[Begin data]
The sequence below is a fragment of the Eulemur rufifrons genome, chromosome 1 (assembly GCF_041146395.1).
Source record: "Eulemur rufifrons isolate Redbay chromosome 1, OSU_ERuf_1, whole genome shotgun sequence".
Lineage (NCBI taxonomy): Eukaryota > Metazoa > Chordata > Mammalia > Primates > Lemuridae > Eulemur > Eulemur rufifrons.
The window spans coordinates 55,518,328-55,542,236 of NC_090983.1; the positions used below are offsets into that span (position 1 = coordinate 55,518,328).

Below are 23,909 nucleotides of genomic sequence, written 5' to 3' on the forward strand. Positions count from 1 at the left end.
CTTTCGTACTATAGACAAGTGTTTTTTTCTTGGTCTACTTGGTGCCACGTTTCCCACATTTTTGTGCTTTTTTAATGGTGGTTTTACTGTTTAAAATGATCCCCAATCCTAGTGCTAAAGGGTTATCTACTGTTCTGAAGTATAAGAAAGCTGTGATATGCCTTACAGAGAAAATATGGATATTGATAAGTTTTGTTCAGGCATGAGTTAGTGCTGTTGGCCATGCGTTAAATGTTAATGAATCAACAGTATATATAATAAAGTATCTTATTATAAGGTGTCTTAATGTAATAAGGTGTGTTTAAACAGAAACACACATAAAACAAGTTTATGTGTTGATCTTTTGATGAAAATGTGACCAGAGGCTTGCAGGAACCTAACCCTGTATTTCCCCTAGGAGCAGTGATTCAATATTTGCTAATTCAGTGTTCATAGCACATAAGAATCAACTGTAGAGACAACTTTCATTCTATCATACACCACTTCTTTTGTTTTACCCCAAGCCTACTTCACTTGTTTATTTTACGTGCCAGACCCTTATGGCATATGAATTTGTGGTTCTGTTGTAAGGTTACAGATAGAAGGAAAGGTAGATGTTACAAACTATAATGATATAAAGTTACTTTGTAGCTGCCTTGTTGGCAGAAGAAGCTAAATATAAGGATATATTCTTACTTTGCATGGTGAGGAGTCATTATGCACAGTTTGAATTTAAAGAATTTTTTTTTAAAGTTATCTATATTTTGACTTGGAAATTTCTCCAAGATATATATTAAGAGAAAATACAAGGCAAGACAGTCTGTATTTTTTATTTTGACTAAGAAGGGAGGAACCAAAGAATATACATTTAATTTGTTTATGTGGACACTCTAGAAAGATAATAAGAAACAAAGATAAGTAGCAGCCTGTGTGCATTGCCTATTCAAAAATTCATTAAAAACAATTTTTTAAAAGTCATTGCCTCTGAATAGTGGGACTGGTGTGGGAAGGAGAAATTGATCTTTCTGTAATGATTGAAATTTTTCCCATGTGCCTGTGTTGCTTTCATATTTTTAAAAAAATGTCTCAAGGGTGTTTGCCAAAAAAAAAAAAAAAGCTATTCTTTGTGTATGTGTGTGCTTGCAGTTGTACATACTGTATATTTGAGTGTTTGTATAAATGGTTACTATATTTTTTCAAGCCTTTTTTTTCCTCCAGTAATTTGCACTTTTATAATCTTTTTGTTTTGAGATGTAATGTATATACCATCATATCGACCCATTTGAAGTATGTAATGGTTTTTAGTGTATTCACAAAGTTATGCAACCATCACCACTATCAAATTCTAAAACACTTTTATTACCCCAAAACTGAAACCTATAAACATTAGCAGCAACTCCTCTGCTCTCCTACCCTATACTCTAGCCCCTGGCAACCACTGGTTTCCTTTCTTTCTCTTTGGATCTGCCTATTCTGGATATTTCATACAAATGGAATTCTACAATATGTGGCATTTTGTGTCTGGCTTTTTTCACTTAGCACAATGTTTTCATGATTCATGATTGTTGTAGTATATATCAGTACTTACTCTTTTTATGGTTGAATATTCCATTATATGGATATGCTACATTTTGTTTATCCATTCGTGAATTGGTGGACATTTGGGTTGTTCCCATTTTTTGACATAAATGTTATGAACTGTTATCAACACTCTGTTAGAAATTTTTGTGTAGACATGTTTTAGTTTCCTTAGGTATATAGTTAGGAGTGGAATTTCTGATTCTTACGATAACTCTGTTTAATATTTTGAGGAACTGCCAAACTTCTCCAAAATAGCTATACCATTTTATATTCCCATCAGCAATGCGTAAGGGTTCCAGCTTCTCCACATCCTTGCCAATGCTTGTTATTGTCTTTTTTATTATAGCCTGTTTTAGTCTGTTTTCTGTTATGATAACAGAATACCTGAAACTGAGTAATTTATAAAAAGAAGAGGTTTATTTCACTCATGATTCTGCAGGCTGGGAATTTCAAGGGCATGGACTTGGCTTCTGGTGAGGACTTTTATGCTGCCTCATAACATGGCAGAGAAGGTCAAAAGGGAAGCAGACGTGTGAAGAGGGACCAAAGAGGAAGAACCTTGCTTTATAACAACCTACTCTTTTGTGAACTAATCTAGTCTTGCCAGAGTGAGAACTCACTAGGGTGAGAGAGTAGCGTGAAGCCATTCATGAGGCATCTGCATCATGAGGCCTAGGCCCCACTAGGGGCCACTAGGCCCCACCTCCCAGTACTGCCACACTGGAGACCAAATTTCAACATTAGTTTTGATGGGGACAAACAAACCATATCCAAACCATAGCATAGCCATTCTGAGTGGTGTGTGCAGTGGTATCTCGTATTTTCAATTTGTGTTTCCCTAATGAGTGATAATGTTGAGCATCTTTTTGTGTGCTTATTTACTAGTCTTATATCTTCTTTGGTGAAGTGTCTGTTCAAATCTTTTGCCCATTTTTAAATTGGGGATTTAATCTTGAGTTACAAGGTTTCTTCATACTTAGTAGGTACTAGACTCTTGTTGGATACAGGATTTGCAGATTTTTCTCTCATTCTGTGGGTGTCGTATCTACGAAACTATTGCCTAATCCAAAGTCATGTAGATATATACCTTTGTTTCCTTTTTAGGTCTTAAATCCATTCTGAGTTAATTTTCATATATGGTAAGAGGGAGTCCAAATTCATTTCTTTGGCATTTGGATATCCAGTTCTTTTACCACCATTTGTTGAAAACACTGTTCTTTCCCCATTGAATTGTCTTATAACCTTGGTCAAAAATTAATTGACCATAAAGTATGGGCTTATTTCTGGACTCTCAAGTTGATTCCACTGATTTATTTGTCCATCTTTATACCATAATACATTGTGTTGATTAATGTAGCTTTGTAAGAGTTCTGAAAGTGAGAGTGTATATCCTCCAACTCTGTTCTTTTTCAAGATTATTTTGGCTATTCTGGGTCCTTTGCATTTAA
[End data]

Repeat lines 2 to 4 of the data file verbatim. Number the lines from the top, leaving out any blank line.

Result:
Source record: "Eulemur rufifrons isolate Redbay chromosome 1, OSU_ERuf_1, whole genome shotgun sequence".
Lineage (NCBI taxonomy): Eukaryota > Metazoa > Chordata > Mammalia > Primates > Lemuridae > Eulemur > Eulemur rufifrons.
The window spans coordinates 55,518,328-55,542,236 of NC_090983.1; the positions used below are offsets into that span (position 1 = coordinate 55,518,328).